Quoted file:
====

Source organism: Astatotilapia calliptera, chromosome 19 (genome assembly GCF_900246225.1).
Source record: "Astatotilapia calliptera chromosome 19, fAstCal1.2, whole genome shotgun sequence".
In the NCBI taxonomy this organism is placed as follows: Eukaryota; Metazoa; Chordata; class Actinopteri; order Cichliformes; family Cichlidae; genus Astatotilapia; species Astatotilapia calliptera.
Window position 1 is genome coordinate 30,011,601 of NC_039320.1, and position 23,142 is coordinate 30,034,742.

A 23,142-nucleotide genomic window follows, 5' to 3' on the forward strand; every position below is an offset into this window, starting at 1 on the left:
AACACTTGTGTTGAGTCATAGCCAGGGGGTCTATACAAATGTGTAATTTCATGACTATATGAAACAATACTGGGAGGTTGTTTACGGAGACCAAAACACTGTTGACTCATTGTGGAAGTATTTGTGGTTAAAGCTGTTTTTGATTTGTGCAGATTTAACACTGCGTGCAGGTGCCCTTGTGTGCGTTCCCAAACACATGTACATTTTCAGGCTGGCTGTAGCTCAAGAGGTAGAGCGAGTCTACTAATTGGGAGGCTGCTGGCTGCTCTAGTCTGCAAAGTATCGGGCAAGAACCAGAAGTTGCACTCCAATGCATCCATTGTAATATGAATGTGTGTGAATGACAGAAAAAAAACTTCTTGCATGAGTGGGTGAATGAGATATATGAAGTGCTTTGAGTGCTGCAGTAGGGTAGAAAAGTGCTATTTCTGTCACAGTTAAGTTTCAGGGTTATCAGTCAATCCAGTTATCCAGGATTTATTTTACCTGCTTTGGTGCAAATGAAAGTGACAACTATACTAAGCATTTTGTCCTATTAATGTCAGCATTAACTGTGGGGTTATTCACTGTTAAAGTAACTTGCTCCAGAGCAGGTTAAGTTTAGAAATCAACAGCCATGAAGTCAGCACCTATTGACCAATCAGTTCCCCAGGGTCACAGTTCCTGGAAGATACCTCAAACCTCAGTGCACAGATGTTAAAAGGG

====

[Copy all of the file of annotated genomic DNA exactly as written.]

Source organism: Astatotilapia calliptera, chromosome 19 (genome assembly GCF_900246225.1).
Source record: "Astatotilapia calliptera chromosome 19, fAstCal1.2, whole genome shotgun sequence".
In the NCBI taxonomy this organism is placed as follows: Eukaryota; Metazoa; Chordata; class Actinopteri; order Cichliformes; family Cichlidae; genus Astatotilapia; species Astatotilapia calliptera.
Window position 1 is genome coordinate 30,011,601 of NC_039320.1, and position 23,142 is coordinate 30,034,742.

A 23,142-nucleotide genomic window follows, 5' to 3' on the forward strand; every position below is an offset into this window, starting at 1 on the left:
AACACTTGTGTTGAGTCATAGCCAGGGGGTCTATACAAATGTGTAATTTCATGACTATATGAAACAATACTGGGAGGTTGTTTACGGAGACCAAAACACTGTTGACTCATTGTGGAAGTATTTGTGGTTAAAGCTGTTTTTGATTTGTGCAGATTTAACACTGCGTGCAGGTGCCCTTGTGTGCGTTCCCAAACACATGTACATTTTCAGGCTGGCTGTAGCTCAAGAGGTAGAGCGAGTCTACTAATTGGGAGGCTGCTGGCTGCTCTAGTCTGCAAAGTATCGGGCAAGAACCAGAAGTTGCACTCCAATGCATCCATTGTAATATGAATGTGTGTGAATGACAGAAAAAAAACTTCTTGCATGAGTGGGTGAATGAGATATATGAAGTGCTTTGAGTGCTGCAGTAGGGTAGAAAAGTGCTATTTCTGTCACAGTTAAGTTTCAGGGTTATCAGTCAATCCAGTTATCCAGGATTTATTTTACCTGCTTTGGTGCAAATGAAAGTGACAACTATACTAAGCATTTTGTCCTATTAATGTCAGCATTAACTGTGGGGTTATTCACTGTTAAAGTAACTTGCTCCAGAGCAGGTTAAGTTTAGAAATCAACAGCCATGAAGTCAGCACCTATTGACCAATCAGTTCCCCAGGGTCACAGTTCCTGGAAGATACCTCAAACCTCAGTGCACAGATGTTAAAAGGG